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Rhinoceros Beetles (Family Scarabaeidae, Subfamily Dynastinae)Printable Version
According to the Queensland Museum factsheet for Rhinoceros beetles, Australia has almost 200 species of rhinoceros beetle. However, only a few reach the size of Xylotrupes gideon. Rhinoceros beetles are a part of the scarab family, which includes the familiar and brightly coloured Christmas beetles.

Xylotrupes gideon - click to enlarge

This is one monster of a beetle! I do not have small hands, and this guy was spanning the width of four fingers. Check out the claws on the ends of his legs too; actually, this was the second rhinoceros beetle I found on the trip, and I learned the hard way that those little claws can have one serious pinch! Seriously, he didn't break my skin - but you could feel him trying!

Wikipedia gives the common name "Princess beetle" for this genus - but I don't know what this male would have thought of that name!

Xylotrupes gideon - click to enlarge

Although in reality these guys are quite harmless, he certainly struck a few ferocious poses! Here he is, balancing on four feet and threatening me with the other two. At other times he stood fully on just his rear two feet, waving about his front four legs at me.

The other fun thing he was doing was buzzing, or hissing at me. Each time he detected movement - I might move the camera in my other hand - he would go off: BZZZZZZ!! BZZZZZZ!! The museum factsheet explains: "The fearsome appearance of these Xylotrupes beetles is increased by the loud hissing squeaks they give when disturbed ... The hissing squeak is merely bluff and is produced by rubbing the abdomen against the ends of the wing covers; if a squeaking beetle is examined closely, the abdomen can be seen moving in time with the squeaks." This was certainly true for this guy, as I managed to see him generate the hissing sound.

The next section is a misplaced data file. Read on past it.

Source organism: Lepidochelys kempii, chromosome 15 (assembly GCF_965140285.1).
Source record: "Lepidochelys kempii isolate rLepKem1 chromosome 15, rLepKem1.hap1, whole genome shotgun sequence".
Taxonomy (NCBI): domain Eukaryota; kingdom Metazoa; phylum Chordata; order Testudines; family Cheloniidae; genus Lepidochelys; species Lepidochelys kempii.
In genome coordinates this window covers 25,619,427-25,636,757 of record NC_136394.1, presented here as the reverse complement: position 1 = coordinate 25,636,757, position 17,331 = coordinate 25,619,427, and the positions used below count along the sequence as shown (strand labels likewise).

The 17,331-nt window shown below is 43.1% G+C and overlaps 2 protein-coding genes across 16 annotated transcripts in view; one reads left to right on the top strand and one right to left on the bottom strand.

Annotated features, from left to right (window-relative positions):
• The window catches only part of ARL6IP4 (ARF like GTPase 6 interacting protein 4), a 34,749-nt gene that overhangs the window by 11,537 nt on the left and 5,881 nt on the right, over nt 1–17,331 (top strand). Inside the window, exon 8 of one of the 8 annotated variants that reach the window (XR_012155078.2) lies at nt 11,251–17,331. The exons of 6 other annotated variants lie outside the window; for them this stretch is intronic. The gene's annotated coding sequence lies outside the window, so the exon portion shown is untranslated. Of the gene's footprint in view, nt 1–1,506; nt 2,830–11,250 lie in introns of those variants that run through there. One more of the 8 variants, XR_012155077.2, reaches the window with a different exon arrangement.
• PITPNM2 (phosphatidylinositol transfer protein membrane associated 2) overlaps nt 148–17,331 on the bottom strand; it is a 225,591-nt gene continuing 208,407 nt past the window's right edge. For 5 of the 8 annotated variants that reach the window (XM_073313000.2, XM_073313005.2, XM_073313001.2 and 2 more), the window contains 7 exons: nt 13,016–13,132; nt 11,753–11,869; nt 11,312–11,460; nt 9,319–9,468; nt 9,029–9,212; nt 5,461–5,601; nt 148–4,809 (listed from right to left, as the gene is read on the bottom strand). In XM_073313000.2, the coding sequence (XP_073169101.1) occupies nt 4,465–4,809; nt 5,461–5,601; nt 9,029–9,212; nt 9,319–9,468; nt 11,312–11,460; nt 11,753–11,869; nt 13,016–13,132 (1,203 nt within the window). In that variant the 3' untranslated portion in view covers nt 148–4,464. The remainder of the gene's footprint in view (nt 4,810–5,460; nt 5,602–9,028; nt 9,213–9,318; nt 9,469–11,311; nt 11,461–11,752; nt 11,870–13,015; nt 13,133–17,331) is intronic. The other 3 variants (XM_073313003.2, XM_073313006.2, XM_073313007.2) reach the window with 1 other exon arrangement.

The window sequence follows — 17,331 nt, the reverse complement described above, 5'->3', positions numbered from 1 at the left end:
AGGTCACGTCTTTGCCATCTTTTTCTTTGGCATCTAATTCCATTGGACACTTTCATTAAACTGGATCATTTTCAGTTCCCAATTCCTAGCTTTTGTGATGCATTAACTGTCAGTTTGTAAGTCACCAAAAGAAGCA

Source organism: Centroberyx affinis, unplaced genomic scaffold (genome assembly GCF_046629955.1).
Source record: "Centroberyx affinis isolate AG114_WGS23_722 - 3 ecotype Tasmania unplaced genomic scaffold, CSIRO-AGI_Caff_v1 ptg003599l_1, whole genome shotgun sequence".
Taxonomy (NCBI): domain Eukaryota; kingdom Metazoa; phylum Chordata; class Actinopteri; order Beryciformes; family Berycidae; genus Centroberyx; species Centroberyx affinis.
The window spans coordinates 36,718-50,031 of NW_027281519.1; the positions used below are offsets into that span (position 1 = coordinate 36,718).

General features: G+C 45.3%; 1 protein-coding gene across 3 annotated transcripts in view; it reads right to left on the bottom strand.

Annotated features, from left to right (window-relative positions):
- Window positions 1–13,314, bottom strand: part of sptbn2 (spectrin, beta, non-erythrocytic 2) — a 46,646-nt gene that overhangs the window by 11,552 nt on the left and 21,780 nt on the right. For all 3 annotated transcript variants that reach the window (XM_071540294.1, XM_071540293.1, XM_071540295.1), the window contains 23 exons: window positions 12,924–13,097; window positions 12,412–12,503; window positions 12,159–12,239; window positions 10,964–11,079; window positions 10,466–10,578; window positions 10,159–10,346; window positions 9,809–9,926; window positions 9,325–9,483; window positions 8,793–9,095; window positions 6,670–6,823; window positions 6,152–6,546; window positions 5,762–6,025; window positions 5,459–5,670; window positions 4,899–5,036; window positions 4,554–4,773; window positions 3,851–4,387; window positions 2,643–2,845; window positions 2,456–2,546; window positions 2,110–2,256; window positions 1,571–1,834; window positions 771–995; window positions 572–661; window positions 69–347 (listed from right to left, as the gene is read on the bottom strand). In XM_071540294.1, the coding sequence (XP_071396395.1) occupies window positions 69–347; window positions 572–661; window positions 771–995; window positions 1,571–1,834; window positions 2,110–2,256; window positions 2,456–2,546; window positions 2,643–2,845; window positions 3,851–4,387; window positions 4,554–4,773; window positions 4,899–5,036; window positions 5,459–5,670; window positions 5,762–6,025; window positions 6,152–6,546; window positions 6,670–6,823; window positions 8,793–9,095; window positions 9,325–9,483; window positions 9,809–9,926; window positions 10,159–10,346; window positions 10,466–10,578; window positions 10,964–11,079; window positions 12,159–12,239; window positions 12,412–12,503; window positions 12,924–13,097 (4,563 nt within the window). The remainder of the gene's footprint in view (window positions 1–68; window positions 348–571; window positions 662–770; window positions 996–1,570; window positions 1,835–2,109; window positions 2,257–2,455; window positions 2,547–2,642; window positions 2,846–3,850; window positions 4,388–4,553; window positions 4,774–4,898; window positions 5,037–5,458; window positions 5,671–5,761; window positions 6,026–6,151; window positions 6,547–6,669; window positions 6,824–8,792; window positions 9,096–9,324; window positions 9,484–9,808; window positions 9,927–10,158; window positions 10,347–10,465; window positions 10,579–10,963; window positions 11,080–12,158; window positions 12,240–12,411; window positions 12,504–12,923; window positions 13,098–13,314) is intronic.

Xylotrupes gideon - click to enlarge

There was one other very prominent difference between X. gideon and the other rhinoceros beetle I found earlier in the trip: their horns were markedly different. X. gideon has very elaborate, forked horns: one on his thorax (the top horn), and one above his head (the bottom horn). As my earlier photos were on non-viewable storage, I was working from memory, but I was sure I would have noticed the forked horns if I'd seen them earlier.

It got me wondering whether this was a male and the earlier a female, but in actual fact, the female X. gideon has no horns at all. My earlier introduction to the family was an entirely different species...

Haploscapanes australicus ? - click to enlarge

Working from the museum fact sheet, I'm making a best guess that this guy is H. australicus. The museum describes this species as rare. The reason I say "best guess" is that the museum says the species as "can be identified by its two short horns on the thorax instead of one long one. It has an unbranched horn with a scalloped inner edge on its head.".

As can be seen in these photos, there is the appearance of two horns on the thorax, but on closer inspection (below), it actually appears as one broad, but forked horn. Secondly, whilst having an unbranched horn on the head, it is not "scalloped" as described. (I will see what I can do to get a positive ID on this one after publication)

Haploscapanes australicus ? - click to enlarge

The apparently single, but broad and forked thorax horn can be better seen in this poor quality image.

This beetle was notably smaller than X. gideon although I have no way of knowing if it was full-grown. It was far less ferocious, in that it did not rear up to threaten me, but it was no less noisy; buzzing and hissing away. As can be seen here, its claws were also far less powerful - feeling more like a tickle than a pinch.

A note on names